Preliminary abstract: The Lesotho Highlands Water Project (LHWP) is a multi-billion dollar effort to transfer water from the mountains of Lesotho to the arid industrial areas around Johannesburg, South Africa. With declining employment opportunities for Lesotho's citizens in South Africa, 'white gold' is figured by Project supporters as the export commodity that will free Lesotho from economic dependence. However, tens of thousands of people have been displaced by the Project and acute soil erosion threatens to compromise the viability of the project in its entirety, calling into question this national future imaginary. As Project supporters struggle to maintain the image of Lesotho's water future, soil conservation programs collectively known as Integrated Catchment Management (ICM) are being implemented by the LHWP, which will attempt to reform land use management practices that are currently controlled by chiefs. Yet, the rates and causes of soil erosion are notoriously difficult to measure and a long history of ineffective and even harmful soil conservation programs in Lesotho suggests that ICM will not have the final word. Competing ideas about what water means for Lesotho, and what water does as it passes through soils, have distinct implications for social organization, cultural identity, and political authority. This dissertation project tracks these relationships between changing water imaginaries and their consequences, using ethnographic methods to discern emerging water cultures in Lesotho's water-export era.
Milligan, Lauren A., U. of Arizona, Tucson, AZ - To aid 'Comparative Analysis of Primate Milk Composition: Ecology, Ontogeny, and Phylogeny,' supervised by Dr. Mary C. Stiner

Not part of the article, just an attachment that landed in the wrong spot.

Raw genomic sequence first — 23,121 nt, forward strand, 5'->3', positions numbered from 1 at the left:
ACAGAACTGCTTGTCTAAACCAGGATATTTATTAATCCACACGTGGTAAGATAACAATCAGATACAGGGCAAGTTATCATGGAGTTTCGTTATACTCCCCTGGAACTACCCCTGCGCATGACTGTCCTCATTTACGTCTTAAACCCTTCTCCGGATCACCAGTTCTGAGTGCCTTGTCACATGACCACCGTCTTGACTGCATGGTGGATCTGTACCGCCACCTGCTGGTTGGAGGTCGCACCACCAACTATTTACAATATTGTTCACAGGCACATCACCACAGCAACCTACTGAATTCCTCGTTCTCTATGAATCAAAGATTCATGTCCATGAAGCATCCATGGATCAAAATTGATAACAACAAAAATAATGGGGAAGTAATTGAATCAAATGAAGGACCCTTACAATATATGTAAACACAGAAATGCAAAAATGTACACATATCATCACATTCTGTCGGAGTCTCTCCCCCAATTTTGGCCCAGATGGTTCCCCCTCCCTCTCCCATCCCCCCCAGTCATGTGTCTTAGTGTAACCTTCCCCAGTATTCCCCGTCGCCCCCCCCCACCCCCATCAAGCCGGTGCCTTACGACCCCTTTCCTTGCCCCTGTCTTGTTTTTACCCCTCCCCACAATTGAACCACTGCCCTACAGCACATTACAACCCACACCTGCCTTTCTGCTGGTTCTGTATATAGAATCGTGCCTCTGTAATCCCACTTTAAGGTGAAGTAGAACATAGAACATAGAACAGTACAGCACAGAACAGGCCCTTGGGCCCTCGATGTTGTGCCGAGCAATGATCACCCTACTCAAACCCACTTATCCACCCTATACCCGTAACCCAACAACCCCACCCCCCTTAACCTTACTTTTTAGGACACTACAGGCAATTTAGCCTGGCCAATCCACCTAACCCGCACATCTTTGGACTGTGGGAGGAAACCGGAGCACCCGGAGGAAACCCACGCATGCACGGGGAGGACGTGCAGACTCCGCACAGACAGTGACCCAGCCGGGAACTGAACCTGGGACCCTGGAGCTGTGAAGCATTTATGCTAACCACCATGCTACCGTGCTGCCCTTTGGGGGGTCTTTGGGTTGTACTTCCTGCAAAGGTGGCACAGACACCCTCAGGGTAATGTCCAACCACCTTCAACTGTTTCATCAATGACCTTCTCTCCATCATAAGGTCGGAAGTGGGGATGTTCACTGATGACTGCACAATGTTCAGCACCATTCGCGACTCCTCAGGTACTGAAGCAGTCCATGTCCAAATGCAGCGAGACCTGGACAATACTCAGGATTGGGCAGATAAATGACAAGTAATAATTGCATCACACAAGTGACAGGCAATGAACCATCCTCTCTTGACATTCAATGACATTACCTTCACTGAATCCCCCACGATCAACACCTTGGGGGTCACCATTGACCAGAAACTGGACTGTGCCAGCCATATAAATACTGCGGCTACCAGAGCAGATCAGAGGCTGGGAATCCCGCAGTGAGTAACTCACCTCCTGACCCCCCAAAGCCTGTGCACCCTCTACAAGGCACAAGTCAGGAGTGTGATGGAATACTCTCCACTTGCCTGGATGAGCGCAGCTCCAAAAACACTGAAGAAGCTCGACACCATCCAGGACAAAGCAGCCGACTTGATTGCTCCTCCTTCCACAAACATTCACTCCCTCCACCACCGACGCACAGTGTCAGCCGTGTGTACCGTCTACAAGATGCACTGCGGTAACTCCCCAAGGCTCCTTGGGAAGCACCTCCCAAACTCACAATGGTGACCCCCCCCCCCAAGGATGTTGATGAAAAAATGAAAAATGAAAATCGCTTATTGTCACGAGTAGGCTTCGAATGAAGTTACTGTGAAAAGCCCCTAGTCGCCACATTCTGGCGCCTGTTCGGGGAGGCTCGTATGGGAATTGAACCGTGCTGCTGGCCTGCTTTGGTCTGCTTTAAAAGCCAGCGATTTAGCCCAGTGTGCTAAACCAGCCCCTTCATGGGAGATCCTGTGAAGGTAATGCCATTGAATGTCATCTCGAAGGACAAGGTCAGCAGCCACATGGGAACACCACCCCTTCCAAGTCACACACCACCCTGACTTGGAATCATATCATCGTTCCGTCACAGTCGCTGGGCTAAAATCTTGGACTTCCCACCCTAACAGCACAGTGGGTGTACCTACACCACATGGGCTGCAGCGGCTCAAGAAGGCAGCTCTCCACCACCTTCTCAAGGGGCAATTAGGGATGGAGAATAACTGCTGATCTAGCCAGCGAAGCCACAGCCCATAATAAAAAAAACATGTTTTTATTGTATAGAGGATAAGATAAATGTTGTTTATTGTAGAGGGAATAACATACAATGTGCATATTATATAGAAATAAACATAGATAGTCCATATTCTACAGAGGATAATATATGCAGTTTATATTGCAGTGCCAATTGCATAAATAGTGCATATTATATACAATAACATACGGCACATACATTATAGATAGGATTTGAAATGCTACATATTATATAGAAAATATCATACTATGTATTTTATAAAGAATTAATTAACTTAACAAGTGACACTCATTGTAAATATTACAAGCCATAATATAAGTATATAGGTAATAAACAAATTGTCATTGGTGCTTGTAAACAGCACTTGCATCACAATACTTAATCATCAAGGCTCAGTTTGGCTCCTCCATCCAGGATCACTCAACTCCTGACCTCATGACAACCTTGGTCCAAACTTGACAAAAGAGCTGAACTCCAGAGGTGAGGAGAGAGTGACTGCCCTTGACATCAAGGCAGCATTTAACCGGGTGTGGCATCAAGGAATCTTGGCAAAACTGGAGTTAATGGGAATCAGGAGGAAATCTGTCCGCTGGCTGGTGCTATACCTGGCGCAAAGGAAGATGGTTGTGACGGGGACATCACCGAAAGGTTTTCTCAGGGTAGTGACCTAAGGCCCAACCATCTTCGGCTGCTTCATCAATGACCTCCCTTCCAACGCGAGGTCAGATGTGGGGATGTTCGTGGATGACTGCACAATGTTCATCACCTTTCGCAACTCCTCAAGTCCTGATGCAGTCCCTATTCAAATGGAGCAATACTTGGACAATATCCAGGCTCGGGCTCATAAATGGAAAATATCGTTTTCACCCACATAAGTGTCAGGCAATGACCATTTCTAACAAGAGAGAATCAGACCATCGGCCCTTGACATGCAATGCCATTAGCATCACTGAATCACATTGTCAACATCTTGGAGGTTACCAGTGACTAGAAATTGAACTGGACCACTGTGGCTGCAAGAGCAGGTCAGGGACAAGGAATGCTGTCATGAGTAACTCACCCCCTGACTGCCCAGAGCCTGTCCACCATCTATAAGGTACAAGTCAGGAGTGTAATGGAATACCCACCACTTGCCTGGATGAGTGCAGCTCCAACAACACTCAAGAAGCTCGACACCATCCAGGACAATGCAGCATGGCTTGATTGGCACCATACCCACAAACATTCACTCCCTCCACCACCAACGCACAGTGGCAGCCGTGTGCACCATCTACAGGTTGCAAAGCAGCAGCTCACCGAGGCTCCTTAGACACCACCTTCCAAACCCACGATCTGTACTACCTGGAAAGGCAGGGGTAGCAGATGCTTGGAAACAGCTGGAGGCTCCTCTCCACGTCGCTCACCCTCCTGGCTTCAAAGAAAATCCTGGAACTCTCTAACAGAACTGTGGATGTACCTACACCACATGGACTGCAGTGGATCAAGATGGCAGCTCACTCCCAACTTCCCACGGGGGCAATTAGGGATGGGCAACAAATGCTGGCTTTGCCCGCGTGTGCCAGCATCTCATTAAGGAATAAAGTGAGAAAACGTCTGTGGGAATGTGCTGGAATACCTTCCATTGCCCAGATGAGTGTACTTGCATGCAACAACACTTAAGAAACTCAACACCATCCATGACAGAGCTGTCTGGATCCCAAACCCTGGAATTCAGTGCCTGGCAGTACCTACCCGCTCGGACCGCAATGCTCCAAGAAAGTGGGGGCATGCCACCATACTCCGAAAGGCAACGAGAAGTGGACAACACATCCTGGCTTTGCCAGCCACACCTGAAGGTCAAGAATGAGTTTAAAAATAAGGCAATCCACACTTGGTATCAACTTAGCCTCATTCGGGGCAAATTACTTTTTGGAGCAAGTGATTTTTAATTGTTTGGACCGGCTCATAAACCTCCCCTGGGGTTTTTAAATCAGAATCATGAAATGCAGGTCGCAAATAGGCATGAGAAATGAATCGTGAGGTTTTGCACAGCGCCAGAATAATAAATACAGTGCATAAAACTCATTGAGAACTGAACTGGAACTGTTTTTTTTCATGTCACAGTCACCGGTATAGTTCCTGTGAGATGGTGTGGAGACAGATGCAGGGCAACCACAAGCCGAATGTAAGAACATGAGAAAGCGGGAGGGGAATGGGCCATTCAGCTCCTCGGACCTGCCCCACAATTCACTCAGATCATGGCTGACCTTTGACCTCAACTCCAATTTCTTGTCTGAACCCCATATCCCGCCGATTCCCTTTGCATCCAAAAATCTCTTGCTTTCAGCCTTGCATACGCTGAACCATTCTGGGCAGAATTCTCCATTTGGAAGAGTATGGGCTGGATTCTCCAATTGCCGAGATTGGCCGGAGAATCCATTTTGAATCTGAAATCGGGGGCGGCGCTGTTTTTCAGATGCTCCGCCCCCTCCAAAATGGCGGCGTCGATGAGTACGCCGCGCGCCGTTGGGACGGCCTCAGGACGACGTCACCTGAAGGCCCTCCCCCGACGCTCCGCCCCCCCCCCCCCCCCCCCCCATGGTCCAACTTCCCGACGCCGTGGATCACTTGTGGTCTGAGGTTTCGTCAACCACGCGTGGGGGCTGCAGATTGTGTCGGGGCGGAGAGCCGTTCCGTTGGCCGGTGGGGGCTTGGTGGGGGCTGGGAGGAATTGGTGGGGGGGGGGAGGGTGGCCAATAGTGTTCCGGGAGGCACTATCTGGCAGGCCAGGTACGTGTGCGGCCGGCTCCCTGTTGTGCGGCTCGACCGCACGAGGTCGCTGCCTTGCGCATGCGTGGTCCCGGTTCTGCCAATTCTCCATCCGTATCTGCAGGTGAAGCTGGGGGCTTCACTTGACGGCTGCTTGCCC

LAUREN A. MILLIGAN, then a student at the University of Arizona, Tucson, Arizona, received funding in December 2005, to aid research on 'Comparative Analysis of Primate Milk Composition: Ecology, Ontogeny, and Phylogeny,' supervised by Dr. Mary C. Stiner. Human milk composition is argued to be unique among primates because of rapid postnatal brain growth in human infants. Like other human life history traits, milk composition has a primate foundation. Features may be shared among all primates, between closely-related primates, or between primates with similar life history traits (e.g. body size). Milk samples were obtained from 14 species of anthropoids (apes and monkeys), of which five were wild-living. Milk was assayed for proximate (fat, lactose, protein, total solids, minerals, total gross energy) and fatty acid composition to test the null hypothesis of a generalized anthropoid milk composition. Larger body size and longer lactation in apes may have selected for a consistent milk composition, buffered from environmental fluctuations. Faster growth rates among New World monkeys may have selected for milk with more energy provided by protein and higher concentrations of medium chain fatty acids. Fatty acids integral to brain growth varied only with respect to maternal diet. Wild-living species with no source of these fatty acids had virtually equal amounts in milk, despite variation in brain size. Results do not support the null hypothesis or the suggestion that human milk composition is species-specific. Human milk fits well within the larger ape pattern.